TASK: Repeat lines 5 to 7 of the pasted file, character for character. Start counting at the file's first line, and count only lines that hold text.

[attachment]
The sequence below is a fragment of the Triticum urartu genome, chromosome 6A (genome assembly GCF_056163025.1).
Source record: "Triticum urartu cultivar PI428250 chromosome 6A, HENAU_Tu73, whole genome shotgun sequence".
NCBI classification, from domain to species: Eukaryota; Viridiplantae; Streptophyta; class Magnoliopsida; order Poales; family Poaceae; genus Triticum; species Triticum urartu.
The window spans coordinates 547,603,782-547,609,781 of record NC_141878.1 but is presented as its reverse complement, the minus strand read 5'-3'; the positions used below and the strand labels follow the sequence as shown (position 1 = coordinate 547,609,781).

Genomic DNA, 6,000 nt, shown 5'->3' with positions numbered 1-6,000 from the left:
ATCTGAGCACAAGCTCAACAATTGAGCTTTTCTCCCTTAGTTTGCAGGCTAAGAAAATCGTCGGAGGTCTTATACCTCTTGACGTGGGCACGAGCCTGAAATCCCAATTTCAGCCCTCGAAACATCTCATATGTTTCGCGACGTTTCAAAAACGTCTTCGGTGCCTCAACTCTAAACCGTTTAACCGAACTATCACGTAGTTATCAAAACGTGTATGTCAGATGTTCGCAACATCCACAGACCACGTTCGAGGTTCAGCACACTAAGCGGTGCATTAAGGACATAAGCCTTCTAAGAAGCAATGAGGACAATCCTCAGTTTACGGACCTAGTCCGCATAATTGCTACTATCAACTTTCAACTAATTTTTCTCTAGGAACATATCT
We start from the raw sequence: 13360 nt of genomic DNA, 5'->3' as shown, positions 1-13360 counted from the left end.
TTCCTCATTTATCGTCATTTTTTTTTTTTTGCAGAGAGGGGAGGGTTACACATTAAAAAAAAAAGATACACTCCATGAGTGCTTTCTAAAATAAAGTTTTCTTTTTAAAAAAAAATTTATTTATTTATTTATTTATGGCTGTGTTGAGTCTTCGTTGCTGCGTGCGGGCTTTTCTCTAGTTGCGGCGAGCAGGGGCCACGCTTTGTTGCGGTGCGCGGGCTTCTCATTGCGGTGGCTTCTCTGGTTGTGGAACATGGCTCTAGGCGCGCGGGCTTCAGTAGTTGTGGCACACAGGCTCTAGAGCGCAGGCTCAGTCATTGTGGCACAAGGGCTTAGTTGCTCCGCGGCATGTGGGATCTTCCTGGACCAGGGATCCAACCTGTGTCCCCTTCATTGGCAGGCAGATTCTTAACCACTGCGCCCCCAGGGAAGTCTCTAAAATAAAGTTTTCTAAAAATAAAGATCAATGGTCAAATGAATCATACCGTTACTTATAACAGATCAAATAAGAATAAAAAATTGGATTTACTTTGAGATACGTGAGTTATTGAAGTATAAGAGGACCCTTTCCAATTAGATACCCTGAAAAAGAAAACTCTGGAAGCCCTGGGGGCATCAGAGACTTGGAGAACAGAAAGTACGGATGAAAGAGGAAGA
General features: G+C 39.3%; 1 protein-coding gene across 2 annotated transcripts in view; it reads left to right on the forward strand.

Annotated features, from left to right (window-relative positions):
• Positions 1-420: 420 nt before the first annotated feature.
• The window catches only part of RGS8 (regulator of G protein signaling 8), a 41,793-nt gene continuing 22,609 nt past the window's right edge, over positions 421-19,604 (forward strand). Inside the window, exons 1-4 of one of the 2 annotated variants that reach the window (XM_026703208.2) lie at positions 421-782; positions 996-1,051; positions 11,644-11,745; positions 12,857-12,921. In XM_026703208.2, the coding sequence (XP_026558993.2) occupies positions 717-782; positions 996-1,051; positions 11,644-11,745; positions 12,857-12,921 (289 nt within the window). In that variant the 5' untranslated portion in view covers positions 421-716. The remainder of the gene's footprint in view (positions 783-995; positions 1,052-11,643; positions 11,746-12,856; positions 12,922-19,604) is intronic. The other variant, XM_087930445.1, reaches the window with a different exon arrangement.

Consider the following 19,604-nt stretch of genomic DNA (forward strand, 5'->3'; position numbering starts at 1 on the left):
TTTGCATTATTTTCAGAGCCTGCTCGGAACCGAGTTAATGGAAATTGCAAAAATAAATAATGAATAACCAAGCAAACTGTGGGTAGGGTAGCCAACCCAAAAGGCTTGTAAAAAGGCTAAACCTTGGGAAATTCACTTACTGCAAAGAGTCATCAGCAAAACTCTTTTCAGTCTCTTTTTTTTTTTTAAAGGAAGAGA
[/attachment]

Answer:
Genomic DNA, 6,000 nt, shown 5'->3' with positions numbered 1-6,000 from the left:
ATCTGAGCACAAGCTCAACAATTGAGCTTTTCTCCCTTAGTTTGCAGGCTAAGAAAATCGTCGGAGGTCTTATACCTCTTGACGTGGGCACGAGCCTGAAATCCCAATTTCAGCCCTCGAAACATCTCATATGTTTCGCGACGTTTCAAAAACGTCTTCGGTGCCTCAACTCTAAACCGTTTAACCGAACTATCACGTAGTTATCAAAACGTGTATGTCAGATGTTCGCAACATCCACAGACCACGTTCGAGGTTCAGCACACTAAGCGGTGCATTAAGGACATAAGCCTTCTAAGAAGCAATGAGGACAATCCTCAGTTTACGGACCTAGTCCGCATAATTGCTACTATCAACTTTCAACTAATTTTTCTCTAGGAACATATCT
We start from the raw sequence: 13360 nt of genomic DNA, 5'->3' as shown, positions 1-13360 counted from the left end.